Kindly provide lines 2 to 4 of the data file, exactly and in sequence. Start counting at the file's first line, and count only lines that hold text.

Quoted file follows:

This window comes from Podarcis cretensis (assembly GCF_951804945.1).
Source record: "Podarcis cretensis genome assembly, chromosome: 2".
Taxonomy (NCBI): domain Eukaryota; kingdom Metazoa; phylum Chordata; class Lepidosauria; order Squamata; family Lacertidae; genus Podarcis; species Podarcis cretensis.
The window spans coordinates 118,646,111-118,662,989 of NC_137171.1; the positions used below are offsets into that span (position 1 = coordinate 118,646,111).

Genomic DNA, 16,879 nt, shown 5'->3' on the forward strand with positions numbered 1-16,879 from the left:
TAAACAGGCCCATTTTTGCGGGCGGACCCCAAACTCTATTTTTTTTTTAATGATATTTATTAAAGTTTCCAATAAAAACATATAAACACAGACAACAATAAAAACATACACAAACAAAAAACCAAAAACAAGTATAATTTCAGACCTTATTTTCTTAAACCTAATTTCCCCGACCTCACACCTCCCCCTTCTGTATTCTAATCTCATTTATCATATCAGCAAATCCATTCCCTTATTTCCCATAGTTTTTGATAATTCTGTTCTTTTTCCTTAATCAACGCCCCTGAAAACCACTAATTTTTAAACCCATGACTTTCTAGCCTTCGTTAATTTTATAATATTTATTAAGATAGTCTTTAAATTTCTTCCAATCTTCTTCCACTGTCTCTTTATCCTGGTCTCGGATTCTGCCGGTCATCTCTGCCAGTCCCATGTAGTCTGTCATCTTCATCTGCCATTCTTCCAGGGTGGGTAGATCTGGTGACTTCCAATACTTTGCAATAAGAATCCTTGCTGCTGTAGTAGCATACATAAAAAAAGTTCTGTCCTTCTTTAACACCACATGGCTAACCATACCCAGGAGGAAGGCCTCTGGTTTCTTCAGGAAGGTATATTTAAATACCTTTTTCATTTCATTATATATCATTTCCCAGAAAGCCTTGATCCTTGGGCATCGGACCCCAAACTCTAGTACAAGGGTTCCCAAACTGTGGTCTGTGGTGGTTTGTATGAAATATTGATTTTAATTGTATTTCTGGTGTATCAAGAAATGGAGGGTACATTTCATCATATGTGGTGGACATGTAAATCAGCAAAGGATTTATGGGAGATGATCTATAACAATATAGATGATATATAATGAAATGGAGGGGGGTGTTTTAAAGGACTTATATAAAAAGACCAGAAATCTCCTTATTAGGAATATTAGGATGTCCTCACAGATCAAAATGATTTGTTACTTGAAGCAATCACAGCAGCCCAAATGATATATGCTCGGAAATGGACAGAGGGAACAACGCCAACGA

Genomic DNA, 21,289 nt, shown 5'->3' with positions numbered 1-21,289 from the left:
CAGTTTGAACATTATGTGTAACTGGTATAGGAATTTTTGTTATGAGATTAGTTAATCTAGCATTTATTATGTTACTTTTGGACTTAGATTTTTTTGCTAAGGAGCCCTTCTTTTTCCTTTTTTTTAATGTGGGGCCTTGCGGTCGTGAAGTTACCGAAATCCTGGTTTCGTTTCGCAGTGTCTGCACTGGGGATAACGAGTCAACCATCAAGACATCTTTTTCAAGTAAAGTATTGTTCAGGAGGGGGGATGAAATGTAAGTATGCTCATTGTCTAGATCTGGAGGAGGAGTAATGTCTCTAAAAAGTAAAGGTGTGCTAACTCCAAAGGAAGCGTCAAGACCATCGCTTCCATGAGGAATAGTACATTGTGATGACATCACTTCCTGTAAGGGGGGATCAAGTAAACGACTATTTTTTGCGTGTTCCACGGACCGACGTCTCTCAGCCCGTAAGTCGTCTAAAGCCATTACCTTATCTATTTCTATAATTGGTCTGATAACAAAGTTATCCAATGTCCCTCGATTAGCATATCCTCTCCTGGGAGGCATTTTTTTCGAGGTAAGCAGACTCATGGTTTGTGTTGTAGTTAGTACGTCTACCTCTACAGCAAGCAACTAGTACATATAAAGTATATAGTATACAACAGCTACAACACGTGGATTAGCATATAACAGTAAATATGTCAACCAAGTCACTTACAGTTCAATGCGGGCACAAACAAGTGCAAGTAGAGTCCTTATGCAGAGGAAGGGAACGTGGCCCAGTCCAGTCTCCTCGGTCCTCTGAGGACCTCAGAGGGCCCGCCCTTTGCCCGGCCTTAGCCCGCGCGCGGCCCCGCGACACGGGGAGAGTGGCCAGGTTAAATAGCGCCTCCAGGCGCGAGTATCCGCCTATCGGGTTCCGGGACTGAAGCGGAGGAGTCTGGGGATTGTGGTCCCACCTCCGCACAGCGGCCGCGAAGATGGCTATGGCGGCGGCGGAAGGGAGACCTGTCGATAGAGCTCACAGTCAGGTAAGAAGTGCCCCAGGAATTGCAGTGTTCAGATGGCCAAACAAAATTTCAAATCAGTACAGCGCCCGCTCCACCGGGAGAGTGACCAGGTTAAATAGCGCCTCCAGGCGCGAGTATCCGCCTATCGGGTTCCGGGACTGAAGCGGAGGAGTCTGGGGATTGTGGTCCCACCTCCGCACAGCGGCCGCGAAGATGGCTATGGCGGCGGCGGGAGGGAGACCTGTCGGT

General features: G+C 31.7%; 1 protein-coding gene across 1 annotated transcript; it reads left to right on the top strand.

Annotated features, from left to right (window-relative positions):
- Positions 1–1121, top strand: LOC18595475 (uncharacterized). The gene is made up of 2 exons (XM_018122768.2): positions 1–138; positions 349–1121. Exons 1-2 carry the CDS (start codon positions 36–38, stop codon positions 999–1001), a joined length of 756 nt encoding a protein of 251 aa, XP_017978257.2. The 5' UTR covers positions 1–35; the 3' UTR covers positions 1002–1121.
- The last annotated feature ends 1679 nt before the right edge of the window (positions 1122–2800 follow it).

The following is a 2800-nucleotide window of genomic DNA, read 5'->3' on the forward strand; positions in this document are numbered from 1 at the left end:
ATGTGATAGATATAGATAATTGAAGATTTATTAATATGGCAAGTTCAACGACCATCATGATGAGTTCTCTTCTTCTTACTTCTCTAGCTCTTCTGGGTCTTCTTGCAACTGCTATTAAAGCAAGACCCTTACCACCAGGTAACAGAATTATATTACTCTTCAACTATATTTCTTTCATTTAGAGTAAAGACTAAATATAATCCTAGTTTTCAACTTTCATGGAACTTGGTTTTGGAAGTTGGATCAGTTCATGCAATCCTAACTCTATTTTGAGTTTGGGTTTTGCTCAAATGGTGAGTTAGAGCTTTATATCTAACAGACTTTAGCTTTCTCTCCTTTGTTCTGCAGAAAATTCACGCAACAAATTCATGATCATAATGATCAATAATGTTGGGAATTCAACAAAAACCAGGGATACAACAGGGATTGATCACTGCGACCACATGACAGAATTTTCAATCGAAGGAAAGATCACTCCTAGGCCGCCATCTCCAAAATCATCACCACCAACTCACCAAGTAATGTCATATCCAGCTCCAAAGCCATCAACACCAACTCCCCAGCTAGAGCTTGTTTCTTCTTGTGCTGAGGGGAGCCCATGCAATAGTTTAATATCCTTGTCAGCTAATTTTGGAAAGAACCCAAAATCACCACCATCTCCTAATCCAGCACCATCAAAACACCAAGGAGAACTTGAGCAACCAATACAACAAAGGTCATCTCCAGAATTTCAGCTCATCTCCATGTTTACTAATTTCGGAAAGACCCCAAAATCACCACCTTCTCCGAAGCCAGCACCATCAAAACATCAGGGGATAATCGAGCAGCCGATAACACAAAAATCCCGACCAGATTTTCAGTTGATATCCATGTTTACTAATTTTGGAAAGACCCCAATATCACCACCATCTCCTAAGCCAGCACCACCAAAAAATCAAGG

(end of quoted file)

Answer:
Source record: "Podarcis cretensis genome assembly, chromosome: 2".
Taxonomy (NCBI): domain Eukaryota; kingdom Metazoa; phylum Chordata; class Lepidosauria; order Squamata; family Lacertidae; genus Podarcis; species Podarcis cretensis.
The window spans coordinates 118,646,111-118,662,989 of NC_137171.1; the positions used below are offsets into that span (position 1 = coordinate 118,646,111).